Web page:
Tuesday, March 16, 2010

Learning to forage and do other "old time" things with free lessons: TrackersNW

All whining aside, the reason I posted that lovely array of wild plants the other day is two-fold. First, wild plants thrive and reproduce without human intervention, which makes them great for a no-maintenance food forest. Second, native species thrive in the climactic patterns of the areas where they are growing (in my case, wet winters and springs followed by drought in the summer).

The biggest problem is learning how to identify the plants, as one plant may be edible, and another that looks just like it could be deadly. And, once you correctly identify a plant, you have to know how to prepare it. Parts of a plant may be poisonous, or it may need to be cooked to be made edible.

In any case, going out into the wilderness with someone that knows what they're doing is your best bet. If you don't have friends or family members who are familiar with local edibles however, it could get spendy.  Hundreds or even thousands of dollars spendy.

Well, the other day I overheard a comment about the work that Trackers NW is doing. They have seasonal and year-long classes on hunting, tracking, trapping, permaculture, wild plant identification, blacksmithing, and other "old time" skills. It's more than I can afford, to be sure (although I just found single day, single skill classes on the PDX site that are under $50.) But, I got excited when I found out that they offered free days. They're about once a month, and you have to make a reservation, but you get to check out Trackers NW for free, which goes to say something about their confidence in their service.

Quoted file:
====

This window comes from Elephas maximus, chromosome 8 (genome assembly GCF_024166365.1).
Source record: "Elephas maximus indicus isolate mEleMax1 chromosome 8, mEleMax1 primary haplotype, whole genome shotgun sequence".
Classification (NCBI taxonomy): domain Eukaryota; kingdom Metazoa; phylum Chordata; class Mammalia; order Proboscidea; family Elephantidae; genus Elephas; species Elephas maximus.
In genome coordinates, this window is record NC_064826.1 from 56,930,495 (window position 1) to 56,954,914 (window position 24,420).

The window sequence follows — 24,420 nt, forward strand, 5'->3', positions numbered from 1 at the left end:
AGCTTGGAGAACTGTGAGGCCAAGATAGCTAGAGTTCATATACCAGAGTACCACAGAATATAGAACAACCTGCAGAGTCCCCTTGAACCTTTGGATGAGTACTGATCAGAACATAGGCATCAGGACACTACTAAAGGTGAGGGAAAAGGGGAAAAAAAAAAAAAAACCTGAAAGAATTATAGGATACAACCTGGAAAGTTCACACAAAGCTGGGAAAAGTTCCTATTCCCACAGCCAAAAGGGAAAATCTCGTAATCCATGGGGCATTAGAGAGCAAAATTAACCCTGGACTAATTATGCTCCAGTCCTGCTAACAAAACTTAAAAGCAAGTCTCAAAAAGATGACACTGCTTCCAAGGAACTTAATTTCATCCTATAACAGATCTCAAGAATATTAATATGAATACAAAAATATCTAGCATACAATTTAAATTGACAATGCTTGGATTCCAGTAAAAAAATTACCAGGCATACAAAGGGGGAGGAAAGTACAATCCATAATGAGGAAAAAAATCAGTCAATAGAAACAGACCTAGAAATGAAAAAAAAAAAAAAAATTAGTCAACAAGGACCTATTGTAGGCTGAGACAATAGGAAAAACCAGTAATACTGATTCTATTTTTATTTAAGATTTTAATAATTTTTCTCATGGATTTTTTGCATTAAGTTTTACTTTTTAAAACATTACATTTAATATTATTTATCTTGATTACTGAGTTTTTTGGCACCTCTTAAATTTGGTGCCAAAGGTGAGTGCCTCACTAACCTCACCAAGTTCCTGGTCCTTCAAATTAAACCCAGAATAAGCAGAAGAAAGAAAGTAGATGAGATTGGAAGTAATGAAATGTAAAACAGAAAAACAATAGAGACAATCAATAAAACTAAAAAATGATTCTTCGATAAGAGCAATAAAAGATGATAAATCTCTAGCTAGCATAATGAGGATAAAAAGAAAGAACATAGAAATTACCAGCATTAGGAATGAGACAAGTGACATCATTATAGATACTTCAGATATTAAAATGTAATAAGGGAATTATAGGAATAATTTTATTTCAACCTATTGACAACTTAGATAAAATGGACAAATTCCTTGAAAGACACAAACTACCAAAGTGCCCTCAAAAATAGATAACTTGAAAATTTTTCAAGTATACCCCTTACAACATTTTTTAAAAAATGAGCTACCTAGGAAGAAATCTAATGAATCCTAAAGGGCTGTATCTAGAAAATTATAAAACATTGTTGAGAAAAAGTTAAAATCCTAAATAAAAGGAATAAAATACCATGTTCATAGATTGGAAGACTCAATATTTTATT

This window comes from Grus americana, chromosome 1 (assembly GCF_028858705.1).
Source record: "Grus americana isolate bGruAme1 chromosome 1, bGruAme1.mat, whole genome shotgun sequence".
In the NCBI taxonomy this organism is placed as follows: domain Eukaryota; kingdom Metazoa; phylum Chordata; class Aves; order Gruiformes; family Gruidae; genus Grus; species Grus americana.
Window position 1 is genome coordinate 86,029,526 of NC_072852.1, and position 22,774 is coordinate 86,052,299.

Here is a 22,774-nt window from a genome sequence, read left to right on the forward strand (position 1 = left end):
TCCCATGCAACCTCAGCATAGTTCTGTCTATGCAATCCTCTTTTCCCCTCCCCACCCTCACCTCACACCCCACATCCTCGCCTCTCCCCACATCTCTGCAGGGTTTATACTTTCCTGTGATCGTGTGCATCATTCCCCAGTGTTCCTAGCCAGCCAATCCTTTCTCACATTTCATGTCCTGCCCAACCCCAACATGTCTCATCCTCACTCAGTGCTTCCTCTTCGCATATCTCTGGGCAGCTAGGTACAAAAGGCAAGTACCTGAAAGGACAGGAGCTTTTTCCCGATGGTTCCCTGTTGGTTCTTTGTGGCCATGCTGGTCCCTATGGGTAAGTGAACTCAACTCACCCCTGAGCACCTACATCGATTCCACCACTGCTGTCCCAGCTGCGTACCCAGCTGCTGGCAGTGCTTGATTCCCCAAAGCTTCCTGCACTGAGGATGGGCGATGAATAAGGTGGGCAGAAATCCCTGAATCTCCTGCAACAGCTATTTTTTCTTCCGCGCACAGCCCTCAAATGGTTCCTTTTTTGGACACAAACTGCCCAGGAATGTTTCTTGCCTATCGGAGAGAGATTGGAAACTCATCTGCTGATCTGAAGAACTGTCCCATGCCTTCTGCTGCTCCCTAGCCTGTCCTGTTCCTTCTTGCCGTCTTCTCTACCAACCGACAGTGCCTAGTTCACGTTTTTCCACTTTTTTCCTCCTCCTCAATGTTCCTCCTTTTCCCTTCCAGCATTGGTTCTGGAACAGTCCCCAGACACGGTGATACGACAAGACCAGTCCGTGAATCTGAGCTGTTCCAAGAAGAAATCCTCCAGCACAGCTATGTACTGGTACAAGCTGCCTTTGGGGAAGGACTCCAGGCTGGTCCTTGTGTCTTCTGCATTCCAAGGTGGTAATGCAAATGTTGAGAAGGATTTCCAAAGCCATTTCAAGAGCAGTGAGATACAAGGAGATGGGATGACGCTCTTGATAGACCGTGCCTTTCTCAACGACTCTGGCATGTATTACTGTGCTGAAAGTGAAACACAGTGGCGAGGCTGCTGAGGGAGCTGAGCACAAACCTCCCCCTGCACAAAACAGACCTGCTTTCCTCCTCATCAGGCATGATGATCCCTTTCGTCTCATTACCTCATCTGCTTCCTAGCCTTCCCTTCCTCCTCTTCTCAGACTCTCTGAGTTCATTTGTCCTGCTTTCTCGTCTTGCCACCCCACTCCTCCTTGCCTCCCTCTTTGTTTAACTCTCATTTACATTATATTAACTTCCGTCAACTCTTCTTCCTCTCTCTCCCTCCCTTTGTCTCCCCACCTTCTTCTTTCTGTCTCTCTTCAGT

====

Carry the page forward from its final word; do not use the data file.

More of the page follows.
I'm definitely planning on checking out one of their free days, and since I'm especially interested in learning about wild edibles, I'll probably see if I can scrape up the extra $45 for the edible plants class. I'll probably end up putting off the whole "paying for a class" bit though until I know I'm going to be able to afford my rent. 

I definitely picked the wrong degree for that.

But, I have read two pretty good books on the subject of plant identification. Granted, books on plant identification are more of an appetizer than something you should use to make a definitive identification unless you can be 100% sure that there are no similar looking poisonous species. That disclaimer out of the way though, the two books I've read are Identifying and Harvesting Edible and Medicinal Plants in Wild (and Not So Wild) Places by "Wildman" Steve Brill (who also happens to have a pretty informative website) and The Encyclopedia of Medicinal Plants (which is quite extensive in both scope and breadth). There was also a good one on poisonous plants which was especially good, but I can't remember for the life of me which it was. Possibly Poisonous Plants of the United States by Walter Conrad Muenscher, but that's only a guess based on the books on poisonous plants offered by the university library. The other possibility is Toxic Plants and Other Natural Toxicants. In any case, it would be a good idea to get some book on poisonous plants since, in reality, it's more important to know what will kill you than it is to know what is good eats, as then you'll at least not die even if you do stumble across something less than palatable.

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